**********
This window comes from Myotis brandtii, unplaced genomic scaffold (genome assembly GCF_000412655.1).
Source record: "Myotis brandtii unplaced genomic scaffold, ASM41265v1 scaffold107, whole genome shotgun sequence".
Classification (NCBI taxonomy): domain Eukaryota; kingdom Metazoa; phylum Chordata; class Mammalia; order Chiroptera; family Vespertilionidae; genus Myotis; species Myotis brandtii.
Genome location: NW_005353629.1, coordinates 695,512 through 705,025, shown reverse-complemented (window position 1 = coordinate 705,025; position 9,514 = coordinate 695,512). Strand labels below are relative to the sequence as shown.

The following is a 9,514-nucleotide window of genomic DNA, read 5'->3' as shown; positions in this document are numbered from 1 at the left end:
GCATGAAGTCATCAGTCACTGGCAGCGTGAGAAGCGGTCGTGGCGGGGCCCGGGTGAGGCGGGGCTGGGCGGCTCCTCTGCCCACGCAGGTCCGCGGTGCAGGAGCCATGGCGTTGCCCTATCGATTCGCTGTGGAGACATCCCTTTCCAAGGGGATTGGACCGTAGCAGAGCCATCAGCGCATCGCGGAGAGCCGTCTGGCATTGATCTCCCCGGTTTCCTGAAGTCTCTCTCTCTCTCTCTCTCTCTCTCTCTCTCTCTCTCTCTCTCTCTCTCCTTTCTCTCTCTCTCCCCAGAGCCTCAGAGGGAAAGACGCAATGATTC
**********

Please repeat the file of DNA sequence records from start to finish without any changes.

This window comes from Myotis brandtii, unplaced genomic scaffold (genome assembly GCF_000412655.1).
Source record: "Myotis brandtii unplaced genomic scaffold, ASM41265v1 scaffold107, whole genome shotgun sequence".
Classification (NCBI taxonomy): domain Eukaryota; kingdom Metazoa; phylum Chordata; class Mammalia; order Chiroptera; family Vespertilionidae; genus Myotis; species Myotis brandtii.
Genome location: NW_005353629.1, coordinates 695,512 through 705,025, shown reverse-complemented (window position 1 = coordinate 705,025; position 9,514 = coordinate 695,512). Strand labels below are relative to the sequence as shown.

The following is a 9,514-nucleotide window of genomic DNA, read 5'->3' as shown; positions in this document are numbered from 1 at the left end:
GCATGAAGTCATCAGTCACTGGCAGCGTGAGAAGCGGTCGTGGCGGGGCCCGGGTGAGGCGGGGCTGGGCGGCTCCTCTGCCCACGCAGGTCCGCGGTGCAGGAGCCATGGCGTTGCCCTATCGATTCGCTGTGGAGACATCCCTTTCCAAGGGGATTGGACCGTAGCAGAGCCATCAGCGCATCGCGGAGAGCCGTCTGGCATTGATCTCCCCGGTTTCCTGAAGTCTCTCTCTCTCTCTCTCTCTCTCTCTCTCTCTCTCTCTCTCTCTCTCTCCTTTCTCTCTCTCTCCCCAGAGCCTCAGAGGGAAAGACGCAATGATTC